Good morning, I am Dr Lucas De Toca and I lead the rollout of the vaccine through GPs, pharmacies and Aboriginal health services for the Australian Government. Today, I am joined by Linda who is doing Auslan interpreting, as always. Thank you, Linda, and we are going to be answering some of your most asked questions on our social media channels, including what is Ronapreve and how it works to prevent COVID-19 or to treat COVID-19, talking about anxiety when kids are returning to school, and also talking about the lead time is for a third dose if you are severely immunocompromised. As usual, we are on the land of the Ngunnawal people, so Dhawra nhuna, dhawra Ngunawal. Yanggu gulanyin ngalawiri, dhunayi, Ngunawal dhawra. Wanggarralijinyin mariny balan bugarabang, and also extending that acknowledgement to the Traditional Owners of the lands where you may be watching from. Today’s shout out is a massive shout out to everyone in Australia because we are passed 70% of the population 16 and over fully vaccinated. That’s an amazing achievement, it has happened very quickly, and we want to thank you for it. It’s really amazing that we have reached that milestone and it means that, as we are seeing in many states and territories, we’re going back to as normal as possible and returning to the activites and social options that we had before the pandemic. So keep it up, keep coming up for your second dose, and the more vaccinated we are, the more protected we will be as a society. To celebrate that achievement, the Chief Nursing and Midwifery Officer, Professor Alison McMillan, is going to start baking treats to celebrate that we have reached that milestone. And we are encouraging everyone to join Alison, Professor McMillan, in that activity. So why don’t you bake your favourite treat for yourself, for your friends and family, and you can share it on social media with the hashtag #BakeForTheSweetLife as we celebrate that we are reaching this first milestone on a fully vaccinated Australia. Keep it up and let’s see how soon we can celebrate 80% fully vaccinated for 16 and over.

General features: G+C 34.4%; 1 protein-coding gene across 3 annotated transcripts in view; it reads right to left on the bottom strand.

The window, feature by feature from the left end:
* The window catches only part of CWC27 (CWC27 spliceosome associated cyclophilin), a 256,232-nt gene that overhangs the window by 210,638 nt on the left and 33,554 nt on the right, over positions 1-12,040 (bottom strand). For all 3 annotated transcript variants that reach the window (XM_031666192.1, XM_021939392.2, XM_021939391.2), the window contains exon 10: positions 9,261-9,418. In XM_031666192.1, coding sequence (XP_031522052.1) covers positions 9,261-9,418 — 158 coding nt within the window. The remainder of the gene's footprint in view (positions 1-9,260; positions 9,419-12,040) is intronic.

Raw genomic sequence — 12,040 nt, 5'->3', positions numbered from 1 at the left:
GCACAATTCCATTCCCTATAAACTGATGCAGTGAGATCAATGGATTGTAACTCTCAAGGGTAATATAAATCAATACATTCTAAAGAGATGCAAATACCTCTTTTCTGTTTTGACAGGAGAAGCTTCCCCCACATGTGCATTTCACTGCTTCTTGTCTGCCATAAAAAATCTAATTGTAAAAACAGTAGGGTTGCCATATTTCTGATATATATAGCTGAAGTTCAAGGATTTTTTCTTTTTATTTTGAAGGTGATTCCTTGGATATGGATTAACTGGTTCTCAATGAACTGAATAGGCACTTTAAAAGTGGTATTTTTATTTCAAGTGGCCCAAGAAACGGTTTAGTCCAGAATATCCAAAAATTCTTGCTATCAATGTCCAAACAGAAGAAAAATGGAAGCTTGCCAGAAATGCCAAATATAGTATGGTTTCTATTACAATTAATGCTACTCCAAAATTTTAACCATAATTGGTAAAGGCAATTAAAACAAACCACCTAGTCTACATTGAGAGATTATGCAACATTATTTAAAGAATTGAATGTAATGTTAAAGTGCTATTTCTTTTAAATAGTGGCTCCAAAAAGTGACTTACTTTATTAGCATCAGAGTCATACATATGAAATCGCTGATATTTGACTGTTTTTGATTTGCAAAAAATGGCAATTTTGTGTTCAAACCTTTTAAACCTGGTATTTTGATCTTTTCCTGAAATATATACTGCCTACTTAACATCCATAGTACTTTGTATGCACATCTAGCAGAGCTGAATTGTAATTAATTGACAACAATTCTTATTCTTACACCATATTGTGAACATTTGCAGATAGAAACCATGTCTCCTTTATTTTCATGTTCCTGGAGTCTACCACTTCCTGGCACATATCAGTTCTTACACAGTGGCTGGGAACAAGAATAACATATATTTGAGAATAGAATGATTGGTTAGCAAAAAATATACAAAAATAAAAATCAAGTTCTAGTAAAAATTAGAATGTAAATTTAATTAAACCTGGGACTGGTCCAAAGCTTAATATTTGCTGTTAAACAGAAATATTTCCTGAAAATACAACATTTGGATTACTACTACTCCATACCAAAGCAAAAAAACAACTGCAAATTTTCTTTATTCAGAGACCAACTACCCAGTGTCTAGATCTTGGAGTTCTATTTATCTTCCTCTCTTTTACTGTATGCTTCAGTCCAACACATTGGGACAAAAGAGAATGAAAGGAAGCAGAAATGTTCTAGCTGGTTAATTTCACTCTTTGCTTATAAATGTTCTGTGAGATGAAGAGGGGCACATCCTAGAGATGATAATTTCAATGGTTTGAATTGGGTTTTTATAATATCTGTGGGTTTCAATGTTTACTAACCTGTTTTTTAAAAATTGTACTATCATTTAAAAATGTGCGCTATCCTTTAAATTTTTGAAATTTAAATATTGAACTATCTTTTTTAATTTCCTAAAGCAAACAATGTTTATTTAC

For today’s first question, you probably will have heard about the Government’s purchasing agreement for one of the latest COVID-19 treatments, Ronapreve. What is Ronapreve? How is it used to treat COVID-19?